Atrial Ectopic and Premature Atrial Complex (PAC)
These arise from ectopic pacemaking tissue within the atria. There is an abnormal P wave, usually followed by a normal QRS complex.
AKA: Atrial ectopics, atrial extrasystoles, atrial premature beats, atrial premature depolarisations.
Origin of Ectopic Beats
- Groups of pacemaker cells throughout the conducting system are capable of spontaneous depolarisation.
- The rate of depolarisation decreases from top to bottom: fastest at the sinoatrial node; slowest within the ventricles.
- Ectopic impulses from subsidiary pacemakers are normally suppressed by more rapid impulses from above.
- However, if an ectopic focus depolarises early enough — before the arrival of the next sinus impulse — it may “capture” the ventricles, producing a premature contraction.
- Premature contractions (“ectopics”) are classified by their origin — atrial (PAC), junctional (PJC) or ventricular (PVC).
ECG Features of Premature Atrial Complex (PAC)
PACs usually have the following features:
- An abnormal (non-sinus) P wave is followed by a QRS complex.
- The P wave typically has a different morphology and axis to the sinus P waves.
- The abnormal P wave may be hidden in the preceding T wave, producing a “peaked” or “camel hump” appearance — if this is not appreciated the PAC may be mistaken for a PJC.
- PACS arising close to the AV node (“low atrial” ectopics) activate the atria retrogradely, producing an inverted P wave with a relatively short PR interval ≥ 120 ms (PR interval < 120 ms is classified as a PJC).
- PACs that reach the SA node may depolarise it, causing the SA node to “reset” — this results in a longer-than-normal interval before the next sinus beat arrives (“post-extrasystolic pause”). Unlike with PVCs, this pause is not equal to double the preceding RR interval (i.e. not a “full compensatory pause”).
- PACs arriving early in the cycle may be conducted aberrantly, usually with a RBBB morphology (as the right bundle branch has a longer refractory period than the left). They can be differentiated from PVCs by the presence of a preceding P wave.
- Similarly, PACs arriving very early in the cycle may not be conducted to the ventricles at all. In this case, you will see an abnormal P wave that is not followed by a QRS complex (“blocked PAC”). It is usually followed by a compensatory pause as the sinus node resets.
Classification of Premature Atrial Complex (PAC)
PACs may be either:
- Unifocal – Arising from a single ectopic focus; each PAC is identical.
- Multifocal – Arising from two or more ectopic foci; multiple P-wave morphologies.
PACs often occur in repeating patterns:
- Bigeminy — every other beat is a PAC.
- Trigeminy — every third beat is a PAC.
- Quadrigeminy — every fourth beat is a PAC.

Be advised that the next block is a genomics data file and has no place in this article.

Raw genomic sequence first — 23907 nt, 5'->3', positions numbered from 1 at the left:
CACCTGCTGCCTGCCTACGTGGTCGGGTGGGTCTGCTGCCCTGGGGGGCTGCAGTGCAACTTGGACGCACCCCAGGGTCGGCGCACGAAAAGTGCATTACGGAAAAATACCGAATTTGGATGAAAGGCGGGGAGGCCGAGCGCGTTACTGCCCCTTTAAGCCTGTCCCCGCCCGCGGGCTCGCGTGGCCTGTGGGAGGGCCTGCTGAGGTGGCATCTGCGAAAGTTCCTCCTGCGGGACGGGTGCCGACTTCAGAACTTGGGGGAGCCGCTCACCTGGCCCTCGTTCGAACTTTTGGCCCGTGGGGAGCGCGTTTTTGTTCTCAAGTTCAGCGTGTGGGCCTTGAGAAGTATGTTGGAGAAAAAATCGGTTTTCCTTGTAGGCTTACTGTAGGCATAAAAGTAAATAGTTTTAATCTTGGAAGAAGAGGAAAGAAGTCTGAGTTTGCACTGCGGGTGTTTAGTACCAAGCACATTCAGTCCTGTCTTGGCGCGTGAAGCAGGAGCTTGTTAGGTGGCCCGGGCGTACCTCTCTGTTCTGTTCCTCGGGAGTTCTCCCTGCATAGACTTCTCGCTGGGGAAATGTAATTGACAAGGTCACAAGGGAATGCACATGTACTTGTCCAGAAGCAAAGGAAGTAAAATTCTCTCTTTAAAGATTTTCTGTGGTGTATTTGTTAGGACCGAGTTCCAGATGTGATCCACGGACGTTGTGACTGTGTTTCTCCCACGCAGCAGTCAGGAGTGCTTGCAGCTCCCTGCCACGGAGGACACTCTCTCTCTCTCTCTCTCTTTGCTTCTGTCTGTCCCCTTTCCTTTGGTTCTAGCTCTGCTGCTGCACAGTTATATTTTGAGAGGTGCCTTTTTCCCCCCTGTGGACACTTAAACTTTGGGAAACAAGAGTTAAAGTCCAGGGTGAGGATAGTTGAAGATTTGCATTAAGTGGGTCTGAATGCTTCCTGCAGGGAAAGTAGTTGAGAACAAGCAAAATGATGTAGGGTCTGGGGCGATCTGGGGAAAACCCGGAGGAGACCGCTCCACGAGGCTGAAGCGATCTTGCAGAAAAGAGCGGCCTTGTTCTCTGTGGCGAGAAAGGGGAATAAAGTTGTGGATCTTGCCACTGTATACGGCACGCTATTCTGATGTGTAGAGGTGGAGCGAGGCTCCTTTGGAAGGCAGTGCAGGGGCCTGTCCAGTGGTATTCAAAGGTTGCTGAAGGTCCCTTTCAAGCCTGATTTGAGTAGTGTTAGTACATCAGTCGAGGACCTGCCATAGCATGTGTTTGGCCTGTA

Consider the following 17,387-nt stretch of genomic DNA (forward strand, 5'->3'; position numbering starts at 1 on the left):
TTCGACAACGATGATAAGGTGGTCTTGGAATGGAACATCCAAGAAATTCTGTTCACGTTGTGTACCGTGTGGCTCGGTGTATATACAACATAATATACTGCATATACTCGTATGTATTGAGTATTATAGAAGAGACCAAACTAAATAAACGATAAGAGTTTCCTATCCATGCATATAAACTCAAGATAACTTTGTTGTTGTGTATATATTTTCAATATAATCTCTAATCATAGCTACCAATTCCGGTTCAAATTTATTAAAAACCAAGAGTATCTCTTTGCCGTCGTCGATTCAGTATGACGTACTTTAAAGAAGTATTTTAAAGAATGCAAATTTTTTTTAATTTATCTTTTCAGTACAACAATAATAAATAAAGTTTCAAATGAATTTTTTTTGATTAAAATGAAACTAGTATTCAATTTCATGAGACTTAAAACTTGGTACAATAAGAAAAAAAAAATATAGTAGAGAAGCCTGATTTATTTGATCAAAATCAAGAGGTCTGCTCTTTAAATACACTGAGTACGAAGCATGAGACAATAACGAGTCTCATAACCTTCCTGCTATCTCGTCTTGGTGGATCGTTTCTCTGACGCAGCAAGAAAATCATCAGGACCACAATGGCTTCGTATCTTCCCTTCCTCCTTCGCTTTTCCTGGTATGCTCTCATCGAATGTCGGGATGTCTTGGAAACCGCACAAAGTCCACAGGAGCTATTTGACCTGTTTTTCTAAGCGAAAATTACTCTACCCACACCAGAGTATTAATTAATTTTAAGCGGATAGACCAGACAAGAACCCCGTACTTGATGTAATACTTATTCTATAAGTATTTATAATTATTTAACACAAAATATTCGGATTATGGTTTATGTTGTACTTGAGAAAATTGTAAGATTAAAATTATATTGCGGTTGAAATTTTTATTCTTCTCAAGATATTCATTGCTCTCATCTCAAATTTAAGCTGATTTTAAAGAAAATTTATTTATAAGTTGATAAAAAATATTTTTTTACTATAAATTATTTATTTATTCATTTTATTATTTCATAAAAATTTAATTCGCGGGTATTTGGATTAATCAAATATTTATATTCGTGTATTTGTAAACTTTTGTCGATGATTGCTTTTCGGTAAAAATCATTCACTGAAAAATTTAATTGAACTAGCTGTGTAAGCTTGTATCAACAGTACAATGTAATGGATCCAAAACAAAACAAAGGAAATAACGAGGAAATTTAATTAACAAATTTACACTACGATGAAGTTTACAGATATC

- Couplet – two consecutive PACs.
- Triplet — three consecutive PACs.
Clinical Significance of Premature Atrial Complex (PAC)
- PACs are a normal electrophysiological phenomenon not usually requiring investigation or treatment.
- Frequent PACs may cause palpitations and a sense of the heart “skipping a beat”.
- In patients with underlying predispositions (e.g. left atrial enlargement, ischaemic heart disease, WPW), a PAC may be the trigger for the onset of a re-entrant tachydysrhythmia — e.g. Atrial fibrillation, atrial flutter, AVNRT, AVRT.
Causes of Premature Atrial Complex (PAC)
Frequent or symptomatic PACs may occur due to:
- Excess caffeine.
- Digoxin toxicity.
- Myocardial ischaemia
- This rhythm strip displays the typical pattern of frequent PACs (arrows) separated by post-extrasystolic pauses.
- This hidden PAC gives a peaked appearance to the T wave (circled).
- The PAC is not not followed by a QRS complex, indicating that it has not been conducted to the ventricles (“blocked PAC”).
- It is followed by a compensatory pause.
Normally and aberrantly-conducted PACs:
- There is an aberrantly conducted PAC, best seen in aVL and aVF (circled).
- This could be mistaken for a ventricular ectopic — however, it is clearly preceded by an abnormal P wave.
- A normally-conducted PAC is also present on the rhythm strip (circled).
NB. The rhythm strip is not recorded simultaneously.
- Wiesbauer F, Kühn P. ECG Yellow Belt online course: Become an ECG expert. Medmastery
- Wiesbauer F, Kühn P. ECG Blue Belt online course: Learn to diagnose any rhythm problem. Medmastery
- Rawshani A. Clinical ECG Interpretation ECG Waves
- Smith SW. Dr Smith’s ECG blog.
- Mattu A, Tabas JA, Brady WJ. Electrocardiography in Emergency, Acute, and Critical Care. 2e, 2019
- Brady WJ, Lipinski MJ et al. Electrocardiogram in Clinical Medicine. 1e, 2020
- Straus DG, Schocken DD. Marriott’s Practical Electrocardiography 13e, 2021
- Hampton J. The ECG Made Practical 7e, 2019
- Grauer K. ECG Pocket Brain (Expanded) 6e, 2014
- Brady WJ, Truwit JD. Critical Decisions in Emergency and Acute Care Electrocardiography 1e, 2009
- Surawicz B, Knilans T. Chou’s Electrocardiography in Clinical Practice: Adult and Pediatric 6e, 2008
- Mattu A, Brady W. ECG’s for the Emergency Physician Part I 1e, 2003 and Part II
- Chan TC. ECG in Emergency Medicine and Acute Care 1e, 2004
LITFL Further Reading
- ECG Library Basics – Waves, Intervals, Segments and Clinical Interpretation
- ECG A to Z by diagnosis – ECG interpretation in clinical context
- ECG Exigency and Cardiovascular Curveball – ECG Clinical Cases
- 100 ECG Quiz – Self-assessment tool for examination practice
- ECG Reference SITES and BOOKS – the best of the rest